Environmental guidance for your business in Northern Ireland & Scotland
If you manufacture, import or use any chemical substances, preparations or articles you must comply with the REACH (Registration, Evaluation, Authorisation and Restriction of Chemicals) Regulation.
If you make a product from waste by recovering a chemical substance in quantities of one tonne per year or more, the REACH Regulations may apply to you.
If you store, handle, transport, treat, recover, reuse or recycle waste chemicals, you must hold a waste management licence or an exemption and you must meet your requirements under the duty of care.
Most chemicals are classified as hazardous/special waste. You must follow regulations for dealing with hazardous/special waste.
You must not make any discharge to surface water or groundwater without consulting your environmental regulator. If you discharge without an authorisation, permit or consent from your environmental regulator you could be prosecuted and fined or imprisoned.
You must not discharge trade effluent to a public sewer without trade effluent consent or a trade effluent agreement with your water and sewerage company or authority. If you discharge without a consent or agreement you could be prosecuted and fined or imprisoned.
You must ensure that your activities do not cause land, air or water pollution.
Ensure you use colour coded bins, storage compartments, drums and containers for waste chemicals. These must be secure, weatherproof, waterproof, flame resistant, shockproof and leak proof. Use centralised waste segregation and collection facilities. This minimises the risk of employees placing waste in the wrong containers and contaminating other wastes.
Do not mix hazardous/special waste with non hazardous/special waste. Segregate acids and alkalis, spent reactant solutions, catalysts, process liquors, filter cakes, organic solvents and aqueous washings by their chemical content. This makes storage safer, and makes them easier to recycle.
Use Safety Data Sheets to describe the waste chemicals you transport for recycling, incineration or disposal. Ensure all containers are labelled.
If you use solvent recovery systems, such as condensers or adsorption columns in process vent extraction systems, or separation techniques such as distillation and centrifuging, you must comply with solvent emissions regulations.
Regularly check all vessel seals, lids, filling pipes, valves and condensers for leaks, and record and repair any faults promptly.
Implement a solvent management plan. This should identify the volumes of solvent you use, solvent recovery technologies, and alternatives to reduce your use of organic solvents, eg water based solvents.
Trade effluent is any liquid waste you discharge from your business.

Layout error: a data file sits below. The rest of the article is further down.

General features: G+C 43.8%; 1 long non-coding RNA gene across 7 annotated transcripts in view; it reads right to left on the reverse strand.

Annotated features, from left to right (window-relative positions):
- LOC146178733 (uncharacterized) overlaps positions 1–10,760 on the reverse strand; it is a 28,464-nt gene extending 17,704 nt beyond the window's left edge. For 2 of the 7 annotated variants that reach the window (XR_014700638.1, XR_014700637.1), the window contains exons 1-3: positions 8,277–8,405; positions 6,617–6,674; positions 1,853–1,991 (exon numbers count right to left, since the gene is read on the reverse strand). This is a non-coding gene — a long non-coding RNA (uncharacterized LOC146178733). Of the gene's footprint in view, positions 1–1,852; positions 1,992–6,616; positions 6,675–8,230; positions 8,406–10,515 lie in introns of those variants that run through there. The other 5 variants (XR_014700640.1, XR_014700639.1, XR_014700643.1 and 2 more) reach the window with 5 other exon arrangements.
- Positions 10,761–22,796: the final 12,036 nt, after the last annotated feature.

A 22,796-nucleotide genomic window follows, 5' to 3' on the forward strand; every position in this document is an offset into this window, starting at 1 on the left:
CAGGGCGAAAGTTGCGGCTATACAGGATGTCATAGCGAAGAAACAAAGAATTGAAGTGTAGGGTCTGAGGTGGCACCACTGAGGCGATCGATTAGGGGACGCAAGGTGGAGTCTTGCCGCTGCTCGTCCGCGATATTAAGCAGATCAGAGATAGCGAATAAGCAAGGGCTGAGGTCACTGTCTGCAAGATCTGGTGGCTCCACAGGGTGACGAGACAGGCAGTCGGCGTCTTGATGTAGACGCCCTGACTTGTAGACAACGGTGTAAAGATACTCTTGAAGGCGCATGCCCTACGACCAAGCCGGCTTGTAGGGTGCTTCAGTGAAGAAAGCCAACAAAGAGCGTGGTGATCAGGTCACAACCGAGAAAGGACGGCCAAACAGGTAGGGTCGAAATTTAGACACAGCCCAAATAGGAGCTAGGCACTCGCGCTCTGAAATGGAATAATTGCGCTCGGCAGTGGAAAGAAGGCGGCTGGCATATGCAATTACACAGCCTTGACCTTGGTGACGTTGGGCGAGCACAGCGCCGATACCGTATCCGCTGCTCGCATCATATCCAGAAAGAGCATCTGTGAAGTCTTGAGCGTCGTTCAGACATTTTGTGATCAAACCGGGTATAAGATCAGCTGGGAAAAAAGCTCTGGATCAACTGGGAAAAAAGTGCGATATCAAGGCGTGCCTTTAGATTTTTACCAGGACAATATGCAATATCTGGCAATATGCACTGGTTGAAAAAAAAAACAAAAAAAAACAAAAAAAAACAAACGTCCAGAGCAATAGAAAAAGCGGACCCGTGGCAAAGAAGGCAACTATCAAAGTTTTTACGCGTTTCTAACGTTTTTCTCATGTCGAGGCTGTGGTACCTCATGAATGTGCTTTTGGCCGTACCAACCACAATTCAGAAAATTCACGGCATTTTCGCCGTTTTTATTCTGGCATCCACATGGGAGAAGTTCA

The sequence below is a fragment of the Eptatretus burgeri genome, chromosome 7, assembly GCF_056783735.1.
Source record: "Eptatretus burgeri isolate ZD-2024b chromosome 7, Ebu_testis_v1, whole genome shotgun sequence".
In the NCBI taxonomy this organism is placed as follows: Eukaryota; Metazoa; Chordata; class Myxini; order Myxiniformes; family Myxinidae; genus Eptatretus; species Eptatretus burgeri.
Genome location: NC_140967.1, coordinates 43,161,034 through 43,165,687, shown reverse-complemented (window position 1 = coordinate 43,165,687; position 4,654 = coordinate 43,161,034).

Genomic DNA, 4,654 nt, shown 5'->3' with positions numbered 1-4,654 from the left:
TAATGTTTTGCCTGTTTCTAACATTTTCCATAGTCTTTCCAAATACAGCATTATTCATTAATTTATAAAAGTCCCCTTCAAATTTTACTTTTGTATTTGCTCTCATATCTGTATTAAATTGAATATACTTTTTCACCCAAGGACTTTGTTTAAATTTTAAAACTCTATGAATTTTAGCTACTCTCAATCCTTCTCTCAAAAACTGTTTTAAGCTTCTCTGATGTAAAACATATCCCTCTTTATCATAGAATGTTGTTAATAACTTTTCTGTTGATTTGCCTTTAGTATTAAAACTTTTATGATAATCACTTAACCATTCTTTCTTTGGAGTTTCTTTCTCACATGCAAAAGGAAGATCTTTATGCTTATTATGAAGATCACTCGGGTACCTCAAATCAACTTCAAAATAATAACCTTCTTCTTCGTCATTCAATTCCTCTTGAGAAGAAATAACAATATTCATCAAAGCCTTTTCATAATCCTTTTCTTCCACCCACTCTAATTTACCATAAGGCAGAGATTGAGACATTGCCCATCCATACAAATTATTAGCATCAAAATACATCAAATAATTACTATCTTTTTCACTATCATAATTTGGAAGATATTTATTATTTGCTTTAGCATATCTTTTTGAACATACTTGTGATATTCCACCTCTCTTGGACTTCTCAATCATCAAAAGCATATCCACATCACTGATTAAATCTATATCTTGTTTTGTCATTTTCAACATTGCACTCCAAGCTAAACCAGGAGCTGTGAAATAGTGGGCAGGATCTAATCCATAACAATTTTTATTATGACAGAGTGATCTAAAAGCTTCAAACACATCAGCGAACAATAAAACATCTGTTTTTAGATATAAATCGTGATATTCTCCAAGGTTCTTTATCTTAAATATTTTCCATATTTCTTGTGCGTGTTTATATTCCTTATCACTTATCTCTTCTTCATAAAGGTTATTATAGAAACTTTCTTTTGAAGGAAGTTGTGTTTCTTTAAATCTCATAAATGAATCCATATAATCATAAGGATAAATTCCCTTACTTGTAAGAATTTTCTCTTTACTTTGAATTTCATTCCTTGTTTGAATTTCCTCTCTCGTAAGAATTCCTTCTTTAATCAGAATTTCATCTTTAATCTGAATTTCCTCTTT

Before you discharge trade effluent into a public sewer you must have a trade effluent consent or enter into a trade effluent agreement with your water or sewerage company or authority. You must comply with the conditions of your consent or agreement.
You must use a registered recycling contractor for treating and recovering silver from developing baths, developer and activator solutions, fixer solutions, photoprocessing rinse waters, bleach and bleach fixer solutions.
Use chemical recovery techniques to recover reactants and by-products from your solutions and effluents. These techniques include precipitation, electrochemical recovery, reverse osmosis and ultra filtration.
Install filter presses to dewater your filter cakes. This reduces disposal costs and transportation emissions. You may also be able to recover chemicals from the filter cakes and adjust the pH to further reduce your disposal costs. You should send filter cakes to specialist contractors for chemical recovery.
Use solvents and bio cleaners that have a low volatile organic compound (VOC) content.
Send your spent catalysts to specialist contractors for treatment and recovery of valuable metals.
Use 'fast reactors' instead of stirred tank reactors. This will maximise your efficiency and minimise your raw materials use and aqueous wastes.
Improve your mixing vessel design to eliminate blind spots during reaction and product separation. This will reduce waste.
Consider using software navigation systems to ensure you can track the progress of chemicals during transport
The Chemical Industries Association offers advice and support to businesses involved in the chemicals sector.
The Northern Ireland Environment Agency has published a short guide to the duty of care responsibilities including advice and information for waste producers, carriers and those accepting, storing and treating waste.
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Any person intending to alter the use or management of areas of uncultivated or semi-natural land must obtain prior approval from the Department of Agriculture, Environment and Rural Affairs (DAERA).
Read more on the DAERA website
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